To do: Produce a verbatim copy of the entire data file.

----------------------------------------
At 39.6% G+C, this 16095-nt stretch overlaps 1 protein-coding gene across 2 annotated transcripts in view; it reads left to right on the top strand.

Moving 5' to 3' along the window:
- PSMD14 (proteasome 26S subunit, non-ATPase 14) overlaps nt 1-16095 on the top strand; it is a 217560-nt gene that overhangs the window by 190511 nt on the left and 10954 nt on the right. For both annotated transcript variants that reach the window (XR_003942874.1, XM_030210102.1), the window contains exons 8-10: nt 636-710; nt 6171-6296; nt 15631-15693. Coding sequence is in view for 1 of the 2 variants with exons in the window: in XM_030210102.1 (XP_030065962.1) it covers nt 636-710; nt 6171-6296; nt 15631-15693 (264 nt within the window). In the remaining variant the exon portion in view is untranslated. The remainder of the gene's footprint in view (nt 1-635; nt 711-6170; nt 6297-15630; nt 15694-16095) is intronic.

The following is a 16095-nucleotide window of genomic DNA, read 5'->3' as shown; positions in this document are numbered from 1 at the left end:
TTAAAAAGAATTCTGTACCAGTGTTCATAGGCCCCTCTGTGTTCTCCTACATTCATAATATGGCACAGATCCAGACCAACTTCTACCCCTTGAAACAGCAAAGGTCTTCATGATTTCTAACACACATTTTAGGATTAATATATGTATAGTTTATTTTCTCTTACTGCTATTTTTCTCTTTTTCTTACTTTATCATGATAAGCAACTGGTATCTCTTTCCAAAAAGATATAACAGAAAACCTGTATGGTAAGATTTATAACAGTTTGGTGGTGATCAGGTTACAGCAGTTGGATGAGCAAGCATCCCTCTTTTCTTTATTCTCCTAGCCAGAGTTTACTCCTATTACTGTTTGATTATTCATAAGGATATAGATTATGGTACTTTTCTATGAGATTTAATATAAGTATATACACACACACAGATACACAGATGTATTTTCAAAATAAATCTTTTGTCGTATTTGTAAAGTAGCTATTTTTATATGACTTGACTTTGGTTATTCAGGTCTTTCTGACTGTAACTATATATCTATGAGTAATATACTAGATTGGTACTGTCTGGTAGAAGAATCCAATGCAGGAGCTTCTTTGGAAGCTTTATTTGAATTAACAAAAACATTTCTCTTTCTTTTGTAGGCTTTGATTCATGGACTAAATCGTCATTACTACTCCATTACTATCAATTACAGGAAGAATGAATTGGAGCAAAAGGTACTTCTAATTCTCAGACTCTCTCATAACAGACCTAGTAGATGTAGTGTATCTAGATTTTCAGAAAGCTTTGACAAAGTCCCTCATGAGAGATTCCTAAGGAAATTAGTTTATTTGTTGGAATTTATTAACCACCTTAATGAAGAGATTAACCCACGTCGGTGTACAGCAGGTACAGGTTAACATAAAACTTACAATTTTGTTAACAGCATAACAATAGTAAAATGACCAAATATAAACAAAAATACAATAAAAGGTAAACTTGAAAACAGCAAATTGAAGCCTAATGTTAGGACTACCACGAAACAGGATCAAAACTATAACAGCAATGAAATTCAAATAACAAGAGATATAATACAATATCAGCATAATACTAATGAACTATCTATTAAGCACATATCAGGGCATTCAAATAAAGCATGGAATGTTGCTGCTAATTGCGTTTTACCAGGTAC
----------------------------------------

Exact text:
At 39.6% G+C, this 16095-nt stretch overlaps 1 protein-coding gene across 2 annotated transcripts in view; it reads left to right on the top strand.

Moving 5' to 3' along the window:
- PSMD14 (proteasome 26S subunit, non-ATPase 14) overlaps nt 1-16095 on the top strand; it is a 217560-nt gene that overhangs the window by 190511 nt on the left and 10954 nt on the right. For both annotated transcript variants that reach the window (XR_003942874.1, XM_030210102.1), the window contains exons 8-10: nt 636-710; nt 6171-6296; nt 15631-15693. Coding sequence is in view for 1 of the 2 variants with exons in the window: in XM_030210102.1 (XP_030065962.1) it covers nt 636-710; nt 6171-6296; nt 15631-15693 (264 nt within the window). In the remaining variant the exon portion in view is untranslated. The remainder of the gene's footprint in view (nt 1-635; nt 711-6170; nt 6297-15630; nt 15694-16095) is intronic.

The following is a 16095-nucleotide window of genomic DNA, read 5'->3' as shown; positions in this document are numbered from 1 at the left end:
TTAAAAAGAATTCTGTACCAGTGTTCATAGGCCCCTCTGTGTTCTCCTACATTCATAATATGGCACAGATCCAGACCAACTTCTACCCCTTGAAACAGCAAAGGTCTTCATGATTTCTAACACACATTTTAGGATTAATATATGTATAGTTTATTTTCTCTTACTGCTATTTTTCTCTTTTTCTTACTTTATCATGATAAGCAACTGGTATCTCTTTCCAAAAAGATATAACAGAAAACCTGTATGGTAAGATTTATAACAGTTTGGTGGTGATCAGGTTACAGCAGTTGGATGAGCAAGCATCCCTCTTTTCTTTATTCTCCTAGCCAGAGTTTACTCCTATTACTGTTTGATTATTCATAAGGATATAGATTATGGTACTTTTCTATGAGATTTAATATAAGTATATACACACACACAGATACACAGATGTATTTTCAAAATAAATCTTTTGTCGTATTTGTAAAGTAGCTATTTTTATATGACTTGACTTTGGTTATTCAGGTCTTTCTGACTGTAACTATATATCTATGAGTAATATACTAGATTGGTACTGTCTGGTAGAAGAATCCAATGCAGGAGCTTCTTTGGAAGCTTTATTTGAATTAACAAAAACATTTCTCTTTCTTTTGTAGGCTTTGATTCATGGACTAAATCGTCATTACTACTCCATTACTATCAATTACAGGAAGAATGAATTGGAGCAAAAGGTACTTCTAATTCTCAGACTCTCTCATAACAGACCTAGTAGATGTAGTGTATCTAGATTTTCAGAAAGCTTTGACAAAGTCCCTCATGAGAGATTCCTAAGGAAATTAGTTTATTTGTTGGAATTTATTAACCACCTTAATGAAGAGATTAACCCACGTCGGTGTACAGCAGGTACAGGTTAACATAAAACTTACAATTTTGTTAACAGCATAACAATAGTAAAATGACCAAATATAAACAAAAATACAATAAAAGGTAAACTTGAAAACAGCAAATTGAAGCCTAATGTTAGGACTACCACGAAACAGGATCAAAACTATAACAGCAATGAAATTCAAATAACAAGAGATATAATACAATATCAGCATAATACTAATGAACTATCTATTAAGCACATATCAGGGCATTCAAATAAAGCATGGAATGTTGCTGCTAATTGCGTTTTACCAGGTAC